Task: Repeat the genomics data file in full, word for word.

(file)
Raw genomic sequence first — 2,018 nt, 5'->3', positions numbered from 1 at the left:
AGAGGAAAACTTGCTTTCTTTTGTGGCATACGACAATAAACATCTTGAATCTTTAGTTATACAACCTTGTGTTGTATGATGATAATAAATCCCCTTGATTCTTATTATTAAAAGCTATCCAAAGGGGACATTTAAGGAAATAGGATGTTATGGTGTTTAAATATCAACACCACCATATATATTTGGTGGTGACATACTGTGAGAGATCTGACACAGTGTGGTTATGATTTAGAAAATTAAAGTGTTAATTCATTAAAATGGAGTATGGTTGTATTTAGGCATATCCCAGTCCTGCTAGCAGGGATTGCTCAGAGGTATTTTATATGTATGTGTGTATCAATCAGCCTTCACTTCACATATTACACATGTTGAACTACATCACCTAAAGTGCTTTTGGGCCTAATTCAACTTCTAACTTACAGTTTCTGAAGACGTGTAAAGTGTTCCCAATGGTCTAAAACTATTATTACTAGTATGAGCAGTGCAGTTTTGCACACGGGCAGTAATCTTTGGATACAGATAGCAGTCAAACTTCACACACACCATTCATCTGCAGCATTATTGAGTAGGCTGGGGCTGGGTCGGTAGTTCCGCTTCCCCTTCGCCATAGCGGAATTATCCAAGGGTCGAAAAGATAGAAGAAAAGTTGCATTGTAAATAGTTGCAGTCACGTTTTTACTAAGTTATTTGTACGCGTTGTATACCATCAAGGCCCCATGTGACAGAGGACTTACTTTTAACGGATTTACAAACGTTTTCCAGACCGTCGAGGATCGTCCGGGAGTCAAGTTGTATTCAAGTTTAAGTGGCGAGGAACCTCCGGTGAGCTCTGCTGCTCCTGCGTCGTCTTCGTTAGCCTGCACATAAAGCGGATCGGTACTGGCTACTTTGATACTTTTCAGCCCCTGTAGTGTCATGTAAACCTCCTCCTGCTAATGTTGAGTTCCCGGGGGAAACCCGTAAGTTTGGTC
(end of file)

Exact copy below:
Raw genomic sequence first — 2,018 nt, 5'->3', positions numbered from 1 at the left:
AGAGGAAAACTTGCTTTCTTTTGTGGCATACGACAATAAACATCTTGAATCTTTAGTTATACAACCTTGTGTTGTATGATGATAATAAATCCCCTTGATTCTTATTATTAAAAGCTATCCAAAGGGGACATTTAAGGAAATAGGATGTTATGGTGTTTAAATATCAACACCACCATATATATTTGGTGGTGACATACTGTGAGAGATCTGACACAGTGTGGTTATGATTTAGAAAATTAAAGTGTTAATTCATTAAAATGGAGTATGGTTGTATTTAGGCATATCCCAGTCCTGCTAGCAGGGATTGCTCAGAGGTATTTTATATGTATGTGTGTATCAATCAGCCTTCACTTCACATATTACACATGTTGAACTACATCACCTAAAGTGCTTTTGGGCCTAATTCAACTTCTAACTTACAGTTTCTGAAGACGTGTAAAGTGTTCCCAATGGTCTAAAACTATTATTACTAGTATGAGCAGTGCAGTTTTGCACACGGGCAGTAATCTTTGGATACAGATAGCAGTCAAACTTCACACACACCATTCATCTGCAGCATTATTGAGTAGGCTGGGGCTGGGTCGGTAGTTCCGCTTCCCCTTCGCCATAGCGGAATTATCCAAGGGTCGAAAAGATAGAAGAAAAGTTGCATTGTAAATAGTTGCAGTCACGTTTTTACTAAGTTATTTGTACGCGTTGTATACCATCAAGGCCCCATGTGACAGAGGACTTACTTTTAACGGATTTACAAACGTTTTCCAGACCGTCGAGGATCGTCCGGGAGTCAAGTTGTATTCAAGTTTAAGTGGCGAGGAACCTCCGGTGAGCTCTGCTGCTCCTGCGTCGTCTTCGTTAGCCTGCACATAAAGCGGATCGGTACTGGCTACTTTGATACTTTTCAGCCCCTGTAGTGTCATGTAAACCTCCTCCTGCTAATGTTGAGTTCCCGGGGGAAACCCGTAAGTTTGGTC